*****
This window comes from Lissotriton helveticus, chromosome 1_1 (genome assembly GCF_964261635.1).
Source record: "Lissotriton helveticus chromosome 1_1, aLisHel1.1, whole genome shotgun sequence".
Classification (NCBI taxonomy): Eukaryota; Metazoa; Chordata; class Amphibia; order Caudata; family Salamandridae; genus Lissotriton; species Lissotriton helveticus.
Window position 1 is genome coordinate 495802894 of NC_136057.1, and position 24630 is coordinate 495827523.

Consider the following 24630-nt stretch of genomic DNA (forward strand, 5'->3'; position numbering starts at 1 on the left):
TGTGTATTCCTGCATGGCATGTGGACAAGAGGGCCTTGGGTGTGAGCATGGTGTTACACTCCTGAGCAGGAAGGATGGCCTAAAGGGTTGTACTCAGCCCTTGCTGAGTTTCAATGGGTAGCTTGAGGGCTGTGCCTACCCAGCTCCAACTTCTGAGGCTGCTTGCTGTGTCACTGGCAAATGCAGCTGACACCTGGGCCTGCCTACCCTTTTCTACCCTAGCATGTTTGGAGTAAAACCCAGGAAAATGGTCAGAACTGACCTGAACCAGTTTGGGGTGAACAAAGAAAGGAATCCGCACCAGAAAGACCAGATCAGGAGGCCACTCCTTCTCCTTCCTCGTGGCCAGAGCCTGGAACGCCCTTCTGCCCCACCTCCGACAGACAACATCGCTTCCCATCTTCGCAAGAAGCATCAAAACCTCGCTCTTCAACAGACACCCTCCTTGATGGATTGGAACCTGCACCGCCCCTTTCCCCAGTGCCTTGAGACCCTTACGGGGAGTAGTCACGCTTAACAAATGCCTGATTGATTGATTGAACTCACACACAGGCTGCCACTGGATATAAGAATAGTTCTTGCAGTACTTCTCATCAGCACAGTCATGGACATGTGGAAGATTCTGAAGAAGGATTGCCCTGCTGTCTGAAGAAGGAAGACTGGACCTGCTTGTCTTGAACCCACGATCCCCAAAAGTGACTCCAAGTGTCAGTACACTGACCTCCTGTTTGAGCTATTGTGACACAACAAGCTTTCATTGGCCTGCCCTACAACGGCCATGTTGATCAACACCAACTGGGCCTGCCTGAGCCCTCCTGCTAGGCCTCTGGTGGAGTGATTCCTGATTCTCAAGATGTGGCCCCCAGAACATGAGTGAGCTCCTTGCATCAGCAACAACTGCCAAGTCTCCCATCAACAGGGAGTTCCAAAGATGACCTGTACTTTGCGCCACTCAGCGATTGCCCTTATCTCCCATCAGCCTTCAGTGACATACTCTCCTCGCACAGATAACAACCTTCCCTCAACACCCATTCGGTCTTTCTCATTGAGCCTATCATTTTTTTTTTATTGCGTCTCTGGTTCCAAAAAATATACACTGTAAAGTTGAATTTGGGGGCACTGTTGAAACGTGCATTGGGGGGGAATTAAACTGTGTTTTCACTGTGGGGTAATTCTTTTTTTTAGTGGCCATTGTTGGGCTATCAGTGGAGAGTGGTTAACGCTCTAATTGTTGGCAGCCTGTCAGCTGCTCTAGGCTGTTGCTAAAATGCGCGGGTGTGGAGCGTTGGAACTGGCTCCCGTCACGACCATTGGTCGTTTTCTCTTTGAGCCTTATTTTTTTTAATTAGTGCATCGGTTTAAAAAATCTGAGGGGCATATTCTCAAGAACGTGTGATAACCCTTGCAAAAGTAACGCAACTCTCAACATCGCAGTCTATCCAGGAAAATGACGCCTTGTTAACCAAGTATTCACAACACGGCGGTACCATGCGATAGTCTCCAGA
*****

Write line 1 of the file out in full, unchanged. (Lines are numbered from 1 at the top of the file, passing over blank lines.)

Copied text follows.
This window comes from Lissotriton helveticus, chromosome 1_1 (genome assembly GCF_964261635.1).